PFAS in Foam on the Huron River Water Trail

As the emerging threat of PFAS has unfolded across Michigan and on the Huron River, it’s raised concerns about recreation.

Swimming, bathing, and boating on the Huron River Water Trail are still okay. For those activities, continue to enjoy the water as you have with a few minor precautions. PFAS isn’t

Foam that possibly contains PFAS

Photo of foam from 2013 that possibly contains PFAS, near Barton Dam, Ann Arbor, by Rebecca Foster.

a health risk when exposed to skin. The risk is that high levels of PFAS in foam can get on your hands and clothes and eventually make it into your mouth or nose. It’s a health risk when ingested over time, so accidental mouthfuls of river water are no cause for concern. The State of Michigan has issued a Do Not Eat Fish advisory for the Huron River and an advisory to avoid ingesting river foam.

PFAS tends to concentrate in foam and can lead to foam forming on the river, but foam is also naturally occurring. State experts and resources describe PFAS foam as bright white, sticky, lightweight, and that it tends to pile up near the water’s edge. Other harmless substances can create similar foam, however, and there’s really no practical way to know how much PFAS is in any glob of foam just by looking at it. It’s best to play it safe and treat all foam on the river as potentially containing high levels of PFAS. If you find foam you suspect is not naturally occurring, call the state’s 24-hour pollution hotline at (800) 292-4706.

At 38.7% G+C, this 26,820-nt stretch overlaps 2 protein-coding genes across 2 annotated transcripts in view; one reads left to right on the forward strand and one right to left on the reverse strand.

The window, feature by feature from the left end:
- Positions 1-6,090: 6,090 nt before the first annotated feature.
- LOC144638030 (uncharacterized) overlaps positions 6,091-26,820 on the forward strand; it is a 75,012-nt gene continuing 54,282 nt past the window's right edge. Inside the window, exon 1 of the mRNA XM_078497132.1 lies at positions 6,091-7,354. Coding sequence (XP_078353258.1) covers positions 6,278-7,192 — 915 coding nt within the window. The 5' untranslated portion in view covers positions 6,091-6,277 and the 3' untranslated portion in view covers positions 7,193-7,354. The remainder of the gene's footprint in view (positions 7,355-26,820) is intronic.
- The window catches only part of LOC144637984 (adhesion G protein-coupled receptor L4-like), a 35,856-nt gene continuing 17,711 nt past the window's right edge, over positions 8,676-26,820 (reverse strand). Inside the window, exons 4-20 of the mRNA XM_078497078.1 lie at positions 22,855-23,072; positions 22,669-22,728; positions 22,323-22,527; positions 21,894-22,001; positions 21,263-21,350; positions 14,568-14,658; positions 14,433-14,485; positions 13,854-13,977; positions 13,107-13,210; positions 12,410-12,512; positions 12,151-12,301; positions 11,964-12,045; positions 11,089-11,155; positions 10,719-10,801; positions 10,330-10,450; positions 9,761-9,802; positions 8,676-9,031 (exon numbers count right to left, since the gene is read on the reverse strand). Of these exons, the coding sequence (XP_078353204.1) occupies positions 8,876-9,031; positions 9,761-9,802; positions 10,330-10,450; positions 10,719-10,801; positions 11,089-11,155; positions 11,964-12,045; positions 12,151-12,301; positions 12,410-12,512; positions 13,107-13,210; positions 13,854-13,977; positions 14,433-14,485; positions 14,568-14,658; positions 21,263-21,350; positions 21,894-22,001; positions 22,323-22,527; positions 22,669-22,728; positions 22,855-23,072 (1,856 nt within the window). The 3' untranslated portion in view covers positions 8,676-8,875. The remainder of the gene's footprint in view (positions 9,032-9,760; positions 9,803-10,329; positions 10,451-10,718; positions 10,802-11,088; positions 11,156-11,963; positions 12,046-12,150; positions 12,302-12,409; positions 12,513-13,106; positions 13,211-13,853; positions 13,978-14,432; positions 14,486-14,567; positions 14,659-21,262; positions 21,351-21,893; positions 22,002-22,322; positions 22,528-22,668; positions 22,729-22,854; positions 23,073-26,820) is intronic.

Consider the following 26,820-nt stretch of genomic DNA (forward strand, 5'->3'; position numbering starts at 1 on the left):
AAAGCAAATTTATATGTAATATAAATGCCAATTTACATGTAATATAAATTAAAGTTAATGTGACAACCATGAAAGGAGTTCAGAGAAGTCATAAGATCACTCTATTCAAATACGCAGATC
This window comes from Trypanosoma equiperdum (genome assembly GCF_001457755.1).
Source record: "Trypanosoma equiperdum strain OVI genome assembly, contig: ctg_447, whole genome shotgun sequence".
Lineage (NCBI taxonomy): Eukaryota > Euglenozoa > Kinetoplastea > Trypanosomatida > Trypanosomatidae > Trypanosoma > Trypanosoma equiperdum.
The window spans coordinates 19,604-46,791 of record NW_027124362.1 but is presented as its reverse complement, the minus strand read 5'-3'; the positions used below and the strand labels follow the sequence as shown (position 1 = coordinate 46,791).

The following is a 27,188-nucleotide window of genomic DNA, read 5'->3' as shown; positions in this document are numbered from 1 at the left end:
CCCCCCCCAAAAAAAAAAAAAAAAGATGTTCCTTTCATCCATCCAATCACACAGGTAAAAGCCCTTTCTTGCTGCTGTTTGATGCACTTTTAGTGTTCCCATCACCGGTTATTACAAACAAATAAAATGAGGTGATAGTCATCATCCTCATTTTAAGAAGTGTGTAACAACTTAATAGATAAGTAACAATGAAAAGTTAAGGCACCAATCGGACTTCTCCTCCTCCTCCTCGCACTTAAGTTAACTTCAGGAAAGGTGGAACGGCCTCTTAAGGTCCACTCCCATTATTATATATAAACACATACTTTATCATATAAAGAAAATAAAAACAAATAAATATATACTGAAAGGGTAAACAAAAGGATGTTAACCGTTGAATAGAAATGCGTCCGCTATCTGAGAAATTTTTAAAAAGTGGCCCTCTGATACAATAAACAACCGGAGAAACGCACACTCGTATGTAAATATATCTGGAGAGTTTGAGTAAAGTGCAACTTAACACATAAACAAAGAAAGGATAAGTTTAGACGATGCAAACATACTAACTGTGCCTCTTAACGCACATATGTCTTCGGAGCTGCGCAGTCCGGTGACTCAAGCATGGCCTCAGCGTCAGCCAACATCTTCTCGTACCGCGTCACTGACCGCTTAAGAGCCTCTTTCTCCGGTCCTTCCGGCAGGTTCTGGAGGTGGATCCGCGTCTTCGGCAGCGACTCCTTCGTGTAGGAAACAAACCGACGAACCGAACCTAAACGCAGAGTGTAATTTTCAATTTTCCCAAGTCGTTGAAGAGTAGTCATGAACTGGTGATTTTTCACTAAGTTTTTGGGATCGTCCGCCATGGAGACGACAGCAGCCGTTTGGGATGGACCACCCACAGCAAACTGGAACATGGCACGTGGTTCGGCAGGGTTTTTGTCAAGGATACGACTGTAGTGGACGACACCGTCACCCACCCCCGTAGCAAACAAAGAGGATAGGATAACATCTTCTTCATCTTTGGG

Enjoy the River While Protecting Yourself from PFAS Foam

  • Have fun swimming and boating on the river away from foam. Skin contact with river water or foam isn’t a concern.  Accidental mouthfuls of river water or no cause for alarm.
  • Avoid foam on the Huron River or connected lakes and creeks. Avoid touching foam and make sure to keep pets and kids away from foam. PFAS tends to concentrate in foam.
  • Foam naturally occurs on rivers and PFAS tends to concentrate in foam, but there’s no way to know how much PFAS is in any glob of foam just by looking at it. It’s best to play it safe and treat all foam on the river as potentially containing high levels of PFAS.
  • Although it feels nice on a hot summer day, don’t linger in the spray immediately below dams. It may be possible to inhale PFAS attached to foam spray.
  • Wash your hands with soap and water and rinse off once you get home from paddling or swimming in the river.
  • Rinse off pets if they made contact with foam or foamy water. Rinsing off in the same river or lake where foam isn’t present is okay.

For more information on PFAS in the Huron River watershed, visit the Huron River Watershed Council’s webpage at HRWC.org/PFAS.

 

Know Before You Go: 4 Tips for a Safe Paddle Trip

The Huron River National Water Trail winds through natural areas, traverses historic cities, and ends at Pointe Mouillee on Lake Erie. Paddlers of all skill levels can find a place to refresh themselves along its length, but remember to prepare before you go and be smart as you enjoy your trip.2018 Huron River Day, Gallup Park, Ann Arbor, by Karissa Brumley

Get to know the river before you go
Plan your trip in advance, tell others about your plan, and stick to the plan. For longer trips, plan for restroom breaks and stay within your group’s fitness limits. A safe estimate of travel speed on the Huron is walking speed—about 2-4 miles per hour. Scout the river as best you can before you go and consider paddling with someone more experienced. Be especially careful around dams and obstacles that can trap you against the current.

Know the conditions